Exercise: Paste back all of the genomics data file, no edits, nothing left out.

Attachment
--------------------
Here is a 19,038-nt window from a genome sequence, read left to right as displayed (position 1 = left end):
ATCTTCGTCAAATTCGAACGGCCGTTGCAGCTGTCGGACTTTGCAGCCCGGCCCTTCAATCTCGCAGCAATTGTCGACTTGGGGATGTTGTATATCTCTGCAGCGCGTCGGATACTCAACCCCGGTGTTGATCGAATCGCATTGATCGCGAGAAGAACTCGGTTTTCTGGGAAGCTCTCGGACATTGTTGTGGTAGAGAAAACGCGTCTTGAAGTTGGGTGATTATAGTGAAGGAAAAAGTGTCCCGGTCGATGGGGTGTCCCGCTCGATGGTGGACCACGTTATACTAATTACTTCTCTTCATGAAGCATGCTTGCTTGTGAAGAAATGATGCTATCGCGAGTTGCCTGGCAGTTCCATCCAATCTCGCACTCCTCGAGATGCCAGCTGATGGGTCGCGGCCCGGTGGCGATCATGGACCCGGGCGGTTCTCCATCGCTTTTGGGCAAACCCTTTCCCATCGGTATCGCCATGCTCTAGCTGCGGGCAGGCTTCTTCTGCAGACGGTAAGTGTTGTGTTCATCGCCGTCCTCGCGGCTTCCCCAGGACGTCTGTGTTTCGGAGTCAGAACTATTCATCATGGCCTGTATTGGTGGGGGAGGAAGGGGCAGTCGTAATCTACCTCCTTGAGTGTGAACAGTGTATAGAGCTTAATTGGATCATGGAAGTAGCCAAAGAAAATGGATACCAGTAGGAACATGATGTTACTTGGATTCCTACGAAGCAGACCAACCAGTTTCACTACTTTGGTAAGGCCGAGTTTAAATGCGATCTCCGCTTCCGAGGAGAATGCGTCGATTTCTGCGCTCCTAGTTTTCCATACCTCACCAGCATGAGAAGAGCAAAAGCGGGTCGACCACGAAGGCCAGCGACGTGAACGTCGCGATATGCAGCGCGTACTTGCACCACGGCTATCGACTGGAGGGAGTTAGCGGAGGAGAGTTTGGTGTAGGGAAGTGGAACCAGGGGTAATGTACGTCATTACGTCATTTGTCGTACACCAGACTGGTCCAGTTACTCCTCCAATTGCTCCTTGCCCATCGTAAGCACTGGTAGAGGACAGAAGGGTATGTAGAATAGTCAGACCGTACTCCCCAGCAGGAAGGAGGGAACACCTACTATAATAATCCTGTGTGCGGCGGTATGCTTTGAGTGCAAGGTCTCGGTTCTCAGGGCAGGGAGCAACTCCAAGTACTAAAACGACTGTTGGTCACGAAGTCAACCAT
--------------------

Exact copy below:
Here is a 19,038-nt window from a genome sequence, read left to right as displayed (position 1 = left end):
ATCTTCGTCAAATTCGAACGGCCGTTGCAGCTGTCGGACTTTGCAGCCCGGCCCTTCAATCTCGCAGCAATTGTCGACTTGGGGATGTTGTATATCTCTGCAGCGCGTCGGATACTCAACCCCGGTGTTGATCGAATCGCATTGATCGCGAGAAGAACTCGGTTTTCTGGGAAGCTCTCGGACATTGTTGTGGTAGAGAAAACGCGTCTTGAAGTTGGGTGATTATAGTGAAGGAAAAAGTGTCCCGGTCGATGGGGTGTCCCGCTCGATGGTGGACCACGTTATACTAATTACTTCTCTTCATGAAGCATGCTTGCTTGTGAAGAAATGATGCTATCGCGAGTTGCCTGGCAGTTCCATCCAATCTCGCACTCCTCGAGATGCCAGCTGATGGGTCGCGGCCCGGTGGCGATCATGGACCCGGGCGGTTCTCCATCGCTTTTGGGCAAACCCTTTCCCATCGGTATCGCCATGCTCTAGCTGCGGGCAGGCTTCTTCTGCAGACGGTAAGTGTTGTGTTCATCGCCGTCCTCGCGGCTTCCCCAGGACGTCTGTGTTTCGGAGTCAGAACTATTCATCATGGCCTGTATTGGTGGGGGAGGAAGGGGCAGTCGTAATCTACCTCCTTGAGTGTGAACAGTGTATAGAGCTTAATTGGATCATGGAAGTAGCCAAAGAAAATGGATACCAGTAGGAACATGATGTTACTTGGATTCCTACGAAGCAGACCAACCAGTTTCACTACTTTGGTAAGGCCGAGTTTAAATGCGATCTCCGCTTCCGAGGAGAATGCGTCGATTTCTGCGCTCCTAGTTTTCCATACCTCACCAGCATGAGAAGAGCAAAAGCGGGTCGACCACGAAGGCCAGCGACGTGAACGTCGCGATATGCAGCGCGTACTTGCACCACGGCTATCGACTGGAGGGAGTTAGCGGAGGAGAGTTTGGTGTAGGGAAGTGGAACCAGGGGTAATGTACGTCATTACGTCATTTGTCGTACACCAGACTGGTCCAGTTACTCCTCCAATTGCTCCTTGCCCATCGTAAGCACTGGTAGAGGACAGAAGGGTATGTAGAATAGTCAGACCGTACTCCCCAGCAGGAAGGAGGGAACACCTACTATAATAATCCTGTGTGCGGCGGTATGCTTTGAGTGCAAGGTCTCGGTTCTCAGGGCAGGGAGCAACTCCAAGTACTAAAACGACTGTTGGTCACGAAGTCAACCAT